Development of a regional CO2 fluxes data assimilation system

The amplitude of global warming in the next century depends for a large part on the behavior of terrestrial ecosystems. They currently absorb a significant fraction (~25%) of our CO2 emissions, thus limiting the amplitude of global warming. They are also a major source of uncertainties in future climate predictions, as it is unclear how their capacity to absorb carbon will evolve in a changing climate.


Future climate predictions rely on vegetation models to compute the sensitivity of terrestrial ecosystems to a large number of climatic parameters (solar intensity, temperature, precipitations, frequency of “extreme” climatic events, etc.). To evaluate these models, it is common to test their ability to simulate known past events. However, testing specifically their capacity to simulate surface-atmosphere CO2 exchanges is difficult, since no large-scale direct observation of this flux is available.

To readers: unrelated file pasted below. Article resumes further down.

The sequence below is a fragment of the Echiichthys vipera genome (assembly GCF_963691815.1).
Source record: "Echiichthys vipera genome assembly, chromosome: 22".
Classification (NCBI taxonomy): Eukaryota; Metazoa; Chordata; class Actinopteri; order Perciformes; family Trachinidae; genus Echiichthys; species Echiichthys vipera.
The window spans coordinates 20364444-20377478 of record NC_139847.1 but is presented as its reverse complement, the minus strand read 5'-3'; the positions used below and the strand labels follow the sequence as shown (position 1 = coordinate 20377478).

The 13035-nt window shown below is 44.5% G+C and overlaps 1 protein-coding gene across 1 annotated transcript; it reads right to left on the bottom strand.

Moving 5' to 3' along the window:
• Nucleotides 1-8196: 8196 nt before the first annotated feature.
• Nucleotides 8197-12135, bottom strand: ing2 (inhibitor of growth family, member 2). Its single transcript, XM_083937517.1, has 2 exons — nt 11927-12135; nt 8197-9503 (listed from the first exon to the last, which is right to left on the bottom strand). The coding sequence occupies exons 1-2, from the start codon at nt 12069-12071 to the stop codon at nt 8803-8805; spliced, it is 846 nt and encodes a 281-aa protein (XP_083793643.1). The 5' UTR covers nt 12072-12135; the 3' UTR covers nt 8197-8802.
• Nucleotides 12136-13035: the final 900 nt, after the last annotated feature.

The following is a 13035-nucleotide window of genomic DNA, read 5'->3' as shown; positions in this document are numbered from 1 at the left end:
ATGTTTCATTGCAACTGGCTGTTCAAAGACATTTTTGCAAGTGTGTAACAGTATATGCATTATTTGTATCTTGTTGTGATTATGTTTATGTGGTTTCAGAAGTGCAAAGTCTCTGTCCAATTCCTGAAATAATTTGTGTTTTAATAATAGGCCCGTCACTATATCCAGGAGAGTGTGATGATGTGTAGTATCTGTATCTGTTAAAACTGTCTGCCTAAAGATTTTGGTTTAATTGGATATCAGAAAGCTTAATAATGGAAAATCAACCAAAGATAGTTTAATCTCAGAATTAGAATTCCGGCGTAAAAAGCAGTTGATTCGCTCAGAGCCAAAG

In this project, we aim at producing a robust, high-resolution, estimate of European surface-atmosphere CO2 exchanges, using a so-called inverse approach. In an inverse approach, CO2 fluxes are estimated using observations of the atmospheric CO2 concentrations, without having to make assumptions on the physical drivers of these fluxes.

The link between observed concentration and surface fluxes is established using an atmospheric transport model, which simulates the dispersion of CO2 by atmospheric mixing (winds, convection, diffusion, etc.). From a first guess of the CO2 surface exchanges, we calculate the corresponding concentrations. From the difference with the observed concentrations, we derive a correction to the flux estimate.
This approach relies on both accurate numerical models to compute the atmospheric transport, and on robust statistical methods to derive the best possible CO2 flux correction.

Research group

PI:Marko Scholze
Department of Natural Geography and Ecosystem Science, Lund University
Dept of Computer Science, Lund University
Guillaume Monteil
Department of Natural Geography and Ecosystem Science, Lund University